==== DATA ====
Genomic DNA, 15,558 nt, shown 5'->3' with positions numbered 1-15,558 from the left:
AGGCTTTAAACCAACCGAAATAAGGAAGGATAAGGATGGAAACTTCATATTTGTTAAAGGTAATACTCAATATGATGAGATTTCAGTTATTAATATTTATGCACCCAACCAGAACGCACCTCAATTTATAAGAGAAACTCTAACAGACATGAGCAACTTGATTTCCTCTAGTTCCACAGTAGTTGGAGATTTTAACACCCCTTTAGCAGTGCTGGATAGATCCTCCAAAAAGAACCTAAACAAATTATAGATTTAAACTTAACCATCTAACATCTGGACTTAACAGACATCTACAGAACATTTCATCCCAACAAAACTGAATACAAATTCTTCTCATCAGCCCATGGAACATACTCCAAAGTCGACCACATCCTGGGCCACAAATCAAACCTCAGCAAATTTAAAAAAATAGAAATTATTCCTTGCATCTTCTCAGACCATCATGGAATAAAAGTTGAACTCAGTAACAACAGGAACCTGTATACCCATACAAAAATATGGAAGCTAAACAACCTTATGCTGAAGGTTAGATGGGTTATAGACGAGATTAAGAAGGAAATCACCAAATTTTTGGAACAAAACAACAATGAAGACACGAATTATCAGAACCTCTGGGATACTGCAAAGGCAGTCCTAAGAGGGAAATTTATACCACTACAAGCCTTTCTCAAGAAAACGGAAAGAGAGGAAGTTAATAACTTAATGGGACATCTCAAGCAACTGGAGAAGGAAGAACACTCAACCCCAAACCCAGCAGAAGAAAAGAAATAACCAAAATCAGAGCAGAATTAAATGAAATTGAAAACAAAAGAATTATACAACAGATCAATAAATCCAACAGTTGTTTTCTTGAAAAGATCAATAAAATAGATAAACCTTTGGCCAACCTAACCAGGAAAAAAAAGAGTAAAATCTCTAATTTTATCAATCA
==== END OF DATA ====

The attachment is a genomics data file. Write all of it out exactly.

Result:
Genomic DNA, 15,558 nt, shown 5'->3' with positions numbered 1-15,558 from the left:
AGGCTTTAAACCAACCGAAATAAGGAAGGATAAGGATGGAAACTTCATATTTGTTAAAGGTAATACTCAATATGATGAGATTTCAGTTATTAATATTTATGCACCCAACCAGAACGCACCTCAATTTATAAGAGAAACTCTAACAGACATGAGCAACTTGATTTCCTCTAGTTCCACAGTAGTTGGAGATTTTAACACCCCTTTAGCAGTGCTGGATAGATCCTCCAAAAAGAACCTAAACAAATTATAGATTTAAACTTAACCATCTAACATCTGGACTTAACAGACATCTACAGAACATTTCATCCCAACAAAACTGAATACAAATTCTTCTCATCAGCCCATGGAACATACTCCAAAGTCGACCACATCCTGGGCCACAAATCAAACCTCAGCAAATTTAAAAAAATAGAAATTATTCCTTGCATCTTCTCAGACCATCATGGAATAAAAGTTGAACTCAGTAACAACAGGAACCTGTATACCCATACAAAAATATGGAAGCTAAACAACCTTATGCTGAAGGTTAGATGGGTTATAGACGAGATTAAGAAGGAAATCACCAAATTTTTGGAACAAAACAACAATGAAGACACGAATTATCAGAACCTCTGGGATACTGCAAAGGCAGTCCTAAGAGGGAAATTTATACCACTACAAGCCTTTCTCAAGAAAACGGAAAGAGAGGAAGTTAATAACTTAATGGGACATCTCAAGCAACTGGAGAAGGAAGAACACTCAACCCCAAACCCAGCAGAAGAAAAGAAATAACCAAAATCAGAGCAGAATTAAATGAAATTGAAAACAAAAGAATTATACAACAGATCAATAAATCCAACAGTTGTTTTCTTGAAAAGATCAATAAAATAGATAAACCTTTGGCCAACCTAACCAGGAAAAAAAAGAGTAAAATCTCTAATTTTATCAATCA